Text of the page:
Over 150,000 IDPs in dire need of assistance in Kajo-Keji
There are more than 150,000 Internally Displaced Persons (IDPs) who are in need of food assistance in Kajo-Keji county of Yei River state, Peter Butili Farajallah, the Chairman of Relief and Rehabilitation Commission of Yei River state has said.
Farajallah said people are stranded and suffering in three IDP camps in Liwolo County, without food and clean water.
“We confirmed that there are more than one hundred and fifty thousand people displaced from Kajo-Keji town and are taking shelter in the three highly populated camps of Liwolo and Bamure – an area close to the border with Uganda,” Farajallah told Juba Monitor yesterday in a phone interview.
He said the IDPs need immediate food aid response because Kajo-Keji is cut off due to road inaccessibility in and around Yei River state.
“Our people are really suffering in the bush. They want food, water and tools to cultivate since it is a rainy season. Kajo-Keji is experiencing a humanitarian catastrophe. Therefore we as the Relief and Rehabilitation Commission at the state level, we are appealing to the humanitarian agencies to rescue the people,” he said.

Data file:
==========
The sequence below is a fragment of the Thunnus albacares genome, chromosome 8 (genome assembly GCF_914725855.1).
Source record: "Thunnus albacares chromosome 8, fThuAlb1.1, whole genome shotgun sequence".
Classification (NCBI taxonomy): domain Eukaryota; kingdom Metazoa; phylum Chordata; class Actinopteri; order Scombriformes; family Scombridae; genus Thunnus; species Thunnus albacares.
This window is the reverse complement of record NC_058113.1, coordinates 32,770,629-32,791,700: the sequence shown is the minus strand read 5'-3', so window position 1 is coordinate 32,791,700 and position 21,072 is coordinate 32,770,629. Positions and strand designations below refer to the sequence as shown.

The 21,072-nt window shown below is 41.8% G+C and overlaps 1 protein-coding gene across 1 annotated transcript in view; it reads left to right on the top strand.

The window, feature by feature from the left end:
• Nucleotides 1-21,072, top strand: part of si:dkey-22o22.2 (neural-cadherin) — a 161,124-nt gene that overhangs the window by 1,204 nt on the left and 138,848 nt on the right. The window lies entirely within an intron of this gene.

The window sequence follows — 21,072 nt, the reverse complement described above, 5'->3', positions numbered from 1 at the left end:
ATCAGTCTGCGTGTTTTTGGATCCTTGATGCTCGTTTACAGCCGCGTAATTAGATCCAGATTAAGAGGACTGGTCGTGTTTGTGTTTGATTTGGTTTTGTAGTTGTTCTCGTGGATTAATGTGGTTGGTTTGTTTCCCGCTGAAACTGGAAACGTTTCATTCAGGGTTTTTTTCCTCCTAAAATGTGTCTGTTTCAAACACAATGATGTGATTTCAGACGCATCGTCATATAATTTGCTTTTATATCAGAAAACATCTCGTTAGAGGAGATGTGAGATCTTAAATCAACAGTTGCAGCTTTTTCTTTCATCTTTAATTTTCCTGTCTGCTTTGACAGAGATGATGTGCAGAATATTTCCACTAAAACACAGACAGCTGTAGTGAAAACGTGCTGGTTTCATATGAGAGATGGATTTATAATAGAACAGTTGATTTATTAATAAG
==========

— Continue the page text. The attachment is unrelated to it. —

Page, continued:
He said the people of Kajo-Keji can cultivate for themselves if they are provided with tools and seeds.
Farajallah suggested that the humanitarian aid should be airdropped to the IDPs since it is difficult to reach the county by land.
Stephen Ladu Onesimo, the Information Minister for Yei River state said last week that the government of Yei River state had alerted the Ministry of Humanitarian Affairs and Disasters Management (MHADM), World Food Programme (WFP) and other organizations about the situation but since then there has been no positive response.
He said insecurity has worsened the humanitarian conditions in Kajo-Keji and urged WFP to seriously look into the humanitarian needs of the people of Yei River state.
Augustino Kiri Gwolo, the Deputy Governor of Yei River state had earlier on cited humanitarian needs being a catastrophic problem facing the people of Yei River state.
Gwolo said the whole population of Kajo-Keji, Morobo and Lainya counties are in the bushes living on wild fruits and roots.
“We can’t get food from outside since Kaya and Congo roads still remains closed, and because people didn’t cultivate in the second season last year, the few crops cultivated last year either got rotten in the gardens or got consumed by wild fire, therefore, leaving Yei in a dire humanitarian condition,” Kiri stressed.
Efforts to get comments from the ministry of Humanitarian Affairs and Disaster Management proved futile.
By: David Mono Danga